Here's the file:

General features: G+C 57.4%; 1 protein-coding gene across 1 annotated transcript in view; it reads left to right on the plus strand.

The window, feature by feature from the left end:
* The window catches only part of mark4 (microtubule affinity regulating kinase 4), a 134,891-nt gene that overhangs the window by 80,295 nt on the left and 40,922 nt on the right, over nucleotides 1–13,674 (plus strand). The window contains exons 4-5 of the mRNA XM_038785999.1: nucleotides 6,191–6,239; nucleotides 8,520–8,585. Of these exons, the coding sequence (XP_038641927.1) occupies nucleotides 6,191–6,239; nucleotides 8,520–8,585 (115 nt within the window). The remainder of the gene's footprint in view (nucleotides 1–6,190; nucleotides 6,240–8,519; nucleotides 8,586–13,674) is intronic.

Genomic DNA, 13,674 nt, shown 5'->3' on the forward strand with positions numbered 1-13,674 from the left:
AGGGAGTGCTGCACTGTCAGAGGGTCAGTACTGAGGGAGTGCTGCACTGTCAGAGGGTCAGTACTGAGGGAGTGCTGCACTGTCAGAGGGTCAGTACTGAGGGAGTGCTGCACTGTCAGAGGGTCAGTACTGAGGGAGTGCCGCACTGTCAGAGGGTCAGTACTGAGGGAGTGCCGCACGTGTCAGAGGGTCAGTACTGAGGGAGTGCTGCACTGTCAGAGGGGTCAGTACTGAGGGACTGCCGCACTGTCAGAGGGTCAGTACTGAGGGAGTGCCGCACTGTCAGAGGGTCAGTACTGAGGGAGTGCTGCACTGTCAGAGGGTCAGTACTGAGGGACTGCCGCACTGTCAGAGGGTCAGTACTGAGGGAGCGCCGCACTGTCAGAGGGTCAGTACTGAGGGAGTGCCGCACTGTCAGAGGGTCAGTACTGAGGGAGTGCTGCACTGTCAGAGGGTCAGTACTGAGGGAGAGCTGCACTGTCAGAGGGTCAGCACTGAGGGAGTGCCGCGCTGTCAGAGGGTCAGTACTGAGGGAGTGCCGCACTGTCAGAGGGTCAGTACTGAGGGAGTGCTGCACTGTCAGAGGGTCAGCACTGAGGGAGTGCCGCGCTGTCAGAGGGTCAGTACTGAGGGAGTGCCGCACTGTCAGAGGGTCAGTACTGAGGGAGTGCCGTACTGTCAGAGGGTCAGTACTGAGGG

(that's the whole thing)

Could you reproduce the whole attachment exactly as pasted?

General features: G+C 57.4%; 1 protein-coding gene across 1 annotated transcript in view; it reads left to right on the plus strand.

The window, feature by feature from the left end:
* The window catches only part of mark4 (microtubule affinity regulating kinase 4), a 134,891-nt gene that overhangs the window by 80,295 nt on the left and 40,922 nt on the right, over nucleotides 1–13,674 (plus strand). The window contains exons 4-5 of the mRNA XM_038785999.1: nucleotides 6,191–6,239; nucleotides 8,520–8,585. Of these exons, the coding sequence (XP_038641927.1) occupies nucleotides 6,191–6,239; nucleotides 8,520–8,585 (115 nt within the window). The remainder of the gene's footprint in view (nucleotides 1–6,190; nucleotides 6,240–8,519; nucleotides 8,586–13,674) is intronic.

Genomic DNA, 13,674 nt, shown 5'->3' on the forward strand with positions numbered 1-13,674 from the left:
AGGGAGTGCTGCACTGTCAGAGGGTCAGTACTGAGGGAGTGCTGCACTGTCAGAGGGTCAGTACTGAGGGAGTGCTGCACTGTCAGAGGGTCAGTACTGAGGGAGTGCTGCACTGTCAGAGGGTCAGTACTGAGGGAGTGCCGCACTGTCAGAGGGTCAGTACTGAGGGAGTGCCGCACGTGTCAGAGGGTCAGTACTGAGGGAGTGCTGCACTGTCAGAGGGGTCAGTACTGAGGGACTGCCGCACTGTCAGAGGGTCAGTACTGAGGGAGTGCCGCACTGTCAGAGGGTCAGTACTGAGGGAGTGCTGCACTGTCAGAGGGTCAGTACTGAGGGACTGCCGCACTGTCAGAGGGTCAGTACTGAGGGAGCGCCGCACTGTCAGAGGGTCAGTACTGAGGGAGTGCCGCACTGTCAGAGGGTCAGTACTGAGGGAGTGCTGCACTGTCAGAGGGTCAGTACTGAGGGAGAGCTGCACTGTCAGAGGGTCAGCACTGAGGGAGTGCCGCGCTGTCAGAGGGTCAGTACTGAGGGAGTGCCGCACTGTCAGAGGGTCAGTACTGAGGGAGTGCTGCACTGTCAGAGGGTCAGCACTGAGGGAGTGCCGCGCTGTCAGAGGGTCAGTACTGAGGGAGTGCCGCACTGTCAGAGGGTCAGTACTGAGGGAGTGCCGTACTGTCAGAGGGTCAGTACTGAGGG